Septima Poinsette Clark was born in Charleston, South Carolina, May 3, 1898, the second of eight children. Her father Peter Poinsette – who had been born into slavery – and his wife Victoria Warren Anderson, a laundress encouraged her to get an education. Clark attended public school, then worked to earn the money needed to attend the Avery Normal Institute, a private school for African Americans.

    Clark qualified as a teacher, but Charleston did not hire African Americans to teach in its public schools. Instead, she became an instructor on South Carolina’s Johns Island in 1916. In 1919, Clark returned to Charleston to teach at the Avery Institute. She also joined with the National Association for the Advancement of Colored People (NAACP) in trying to get the city to hire African-American teachers. By gathering signatures in favor of the change, Clark helped ensure that the effort was successful.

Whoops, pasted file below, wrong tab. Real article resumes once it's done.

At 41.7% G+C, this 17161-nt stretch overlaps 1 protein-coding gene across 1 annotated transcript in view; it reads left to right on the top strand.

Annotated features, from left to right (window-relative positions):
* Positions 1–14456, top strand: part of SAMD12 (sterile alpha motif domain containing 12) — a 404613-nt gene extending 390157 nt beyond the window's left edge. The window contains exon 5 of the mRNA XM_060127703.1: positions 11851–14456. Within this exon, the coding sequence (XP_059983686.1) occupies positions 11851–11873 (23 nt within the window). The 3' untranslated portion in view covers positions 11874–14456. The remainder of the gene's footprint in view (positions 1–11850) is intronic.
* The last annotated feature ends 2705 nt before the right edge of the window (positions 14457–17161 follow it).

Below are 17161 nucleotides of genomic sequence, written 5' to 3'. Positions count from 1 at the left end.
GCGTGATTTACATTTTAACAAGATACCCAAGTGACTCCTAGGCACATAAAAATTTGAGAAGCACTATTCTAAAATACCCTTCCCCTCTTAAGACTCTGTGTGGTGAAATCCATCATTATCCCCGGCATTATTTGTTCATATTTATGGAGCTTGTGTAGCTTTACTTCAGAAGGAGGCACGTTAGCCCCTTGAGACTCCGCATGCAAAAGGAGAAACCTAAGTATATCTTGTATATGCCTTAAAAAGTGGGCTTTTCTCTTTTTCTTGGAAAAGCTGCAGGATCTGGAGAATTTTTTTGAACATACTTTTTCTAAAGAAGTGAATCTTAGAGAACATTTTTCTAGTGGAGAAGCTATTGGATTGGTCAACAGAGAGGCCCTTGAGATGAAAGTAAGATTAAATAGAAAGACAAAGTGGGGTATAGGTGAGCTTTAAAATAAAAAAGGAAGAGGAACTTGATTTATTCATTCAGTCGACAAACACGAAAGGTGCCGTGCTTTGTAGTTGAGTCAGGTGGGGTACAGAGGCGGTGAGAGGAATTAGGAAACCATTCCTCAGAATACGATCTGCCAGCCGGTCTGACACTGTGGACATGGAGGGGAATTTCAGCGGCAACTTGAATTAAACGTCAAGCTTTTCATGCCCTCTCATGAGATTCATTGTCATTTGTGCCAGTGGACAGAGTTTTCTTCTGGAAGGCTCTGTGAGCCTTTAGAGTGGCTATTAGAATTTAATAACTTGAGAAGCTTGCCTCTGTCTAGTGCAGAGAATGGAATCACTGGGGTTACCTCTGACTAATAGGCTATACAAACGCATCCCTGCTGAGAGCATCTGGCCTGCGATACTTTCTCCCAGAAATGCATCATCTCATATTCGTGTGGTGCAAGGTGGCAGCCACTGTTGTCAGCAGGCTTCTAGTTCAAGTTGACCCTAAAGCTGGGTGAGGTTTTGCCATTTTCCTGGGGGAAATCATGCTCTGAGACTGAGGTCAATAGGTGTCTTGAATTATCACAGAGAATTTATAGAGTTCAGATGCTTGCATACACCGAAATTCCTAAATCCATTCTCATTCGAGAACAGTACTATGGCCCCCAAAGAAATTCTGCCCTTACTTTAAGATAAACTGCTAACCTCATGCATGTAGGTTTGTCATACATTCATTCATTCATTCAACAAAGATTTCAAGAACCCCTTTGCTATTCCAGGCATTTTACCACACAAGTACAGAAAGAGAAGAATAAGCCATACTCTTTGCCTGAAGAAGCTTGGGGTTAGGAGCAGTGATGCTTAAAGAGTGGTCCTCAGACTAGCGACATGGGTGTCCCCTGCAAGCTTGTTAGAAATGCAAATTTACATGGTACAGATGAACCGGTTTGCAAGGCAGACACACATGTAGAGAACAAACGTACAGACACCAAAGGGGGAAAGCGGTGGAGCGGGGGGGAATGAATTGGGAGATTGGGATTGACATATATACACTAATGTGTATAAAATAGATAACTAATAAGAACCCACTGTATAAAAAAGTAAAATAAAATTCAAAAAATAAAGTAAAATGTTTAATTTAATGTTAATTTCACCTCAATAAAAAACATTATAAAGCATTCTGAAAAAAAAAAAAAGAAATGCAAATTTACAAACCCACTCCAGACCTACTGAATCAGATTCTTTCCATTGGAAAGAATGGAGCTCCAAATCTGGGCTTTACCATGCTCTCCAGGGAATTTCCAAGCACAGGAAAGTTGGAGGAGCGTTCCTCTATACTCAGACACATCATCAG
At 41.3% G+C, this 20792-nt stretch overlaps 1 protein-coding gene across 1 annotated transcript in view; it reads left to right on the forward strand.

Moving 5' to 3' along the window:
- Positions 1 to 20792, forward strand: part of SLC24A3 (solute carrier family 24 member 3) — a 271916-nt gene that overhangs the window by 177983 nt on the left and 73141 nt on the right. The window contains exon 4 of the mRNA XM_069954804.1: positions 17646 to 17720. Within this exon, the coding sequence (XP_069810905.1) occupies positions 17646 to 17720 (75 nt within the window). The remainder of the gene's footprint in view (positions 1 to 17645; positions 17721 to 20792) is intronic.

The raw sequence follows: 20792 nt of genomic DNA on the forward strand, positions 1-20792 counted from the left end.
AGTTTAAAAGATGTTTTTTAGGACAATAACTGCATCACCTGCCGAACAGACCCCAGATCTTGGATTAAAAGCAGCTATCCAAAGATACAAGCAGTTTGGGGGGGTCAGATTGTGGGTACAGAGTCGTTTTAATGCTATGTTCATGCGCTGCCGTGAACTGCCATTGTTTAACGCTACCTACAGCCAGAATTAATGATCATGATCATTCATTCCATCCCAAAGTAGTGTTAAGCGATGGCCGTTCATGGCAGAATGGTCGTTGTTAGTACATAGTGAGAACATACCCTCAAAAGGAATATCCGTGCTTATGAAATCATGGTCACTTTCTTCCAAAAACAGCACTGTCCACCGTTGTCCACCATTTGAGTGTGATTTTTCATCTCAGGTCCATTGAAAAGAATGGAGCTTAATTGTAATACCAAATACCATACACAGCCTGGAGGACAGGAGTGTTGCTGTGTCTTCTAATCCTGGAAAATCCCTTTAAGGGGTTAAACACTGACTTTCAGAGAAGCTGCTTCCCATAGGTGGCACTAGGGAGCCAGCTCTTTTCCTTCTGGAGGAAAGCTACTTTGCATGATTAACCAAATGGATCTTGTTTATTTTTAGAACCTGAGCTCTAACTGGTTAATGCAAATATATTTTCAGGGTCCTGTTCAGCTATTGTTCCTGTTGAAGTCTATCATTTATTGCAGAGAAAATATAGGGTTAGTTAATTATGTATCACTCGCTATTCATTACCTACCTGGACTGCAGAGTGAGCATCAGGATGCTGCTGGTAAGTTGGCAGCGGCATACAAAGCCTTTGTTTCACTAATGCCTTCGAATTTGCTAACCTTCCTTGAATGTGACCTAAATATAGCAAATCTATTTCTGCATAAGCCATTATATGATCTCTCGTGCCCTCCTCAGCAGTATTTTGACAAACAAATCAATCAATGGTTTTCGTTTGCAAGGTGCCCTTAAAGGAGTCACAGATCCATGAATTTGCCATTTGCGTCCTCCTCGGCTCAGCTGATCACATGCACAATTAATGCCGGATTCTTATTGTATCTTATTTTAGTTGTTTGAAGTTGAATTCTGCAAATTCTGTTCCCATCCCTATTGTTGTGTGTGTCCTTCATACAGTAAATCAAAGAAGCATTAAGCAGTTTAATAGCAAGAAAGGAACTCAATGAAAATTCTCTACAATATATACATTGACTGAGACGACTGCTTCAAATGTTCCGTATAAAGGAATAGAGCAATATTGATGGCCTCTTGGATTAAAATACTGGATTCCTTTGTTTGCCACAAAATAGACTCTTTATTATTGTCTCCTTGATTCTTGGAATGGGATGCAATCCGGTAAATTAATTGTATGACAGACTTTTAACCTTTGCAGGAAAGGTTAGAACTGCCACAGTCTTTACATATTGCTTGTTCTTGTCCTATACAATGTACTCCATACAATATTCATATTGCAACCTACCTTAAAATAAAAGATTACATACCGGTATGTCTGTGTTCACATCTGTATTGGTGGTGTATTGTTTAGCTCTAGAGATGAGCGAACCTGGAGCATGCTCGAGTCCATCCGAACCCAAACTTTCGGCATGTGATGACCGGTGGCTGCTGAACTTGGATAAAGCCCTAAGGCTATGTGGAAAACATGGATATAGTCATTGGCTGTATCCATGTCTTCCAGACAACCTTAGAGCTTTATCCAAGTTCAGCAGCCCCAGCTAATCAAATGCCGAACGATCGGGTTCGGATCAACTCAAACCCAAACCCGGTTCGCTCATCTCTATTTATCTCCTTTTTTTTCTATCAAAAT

Clark married Nerie Clark in 1920. Her husband died of kidney failure five years later. She then moved to Columbia, South Carolina, where she continued teaching and also joined the local chapter of the NAACP. Clark worked with the organization—and with Thurgood Marshall—on a 1945 case that sought equal pay for black and white teachers. She described it as her “first effort in a social action challenging the status quo.” Her salary increased threefold when the case was won. Going back to Charleston in 1947, Clark took up another teaching post, while maintaining her NAACP membership. However, in 1956, South Carolina made it illegal for public employees to belong to civil rights groups. Clark refused to renounce the NAACP and, as a result, lost her job.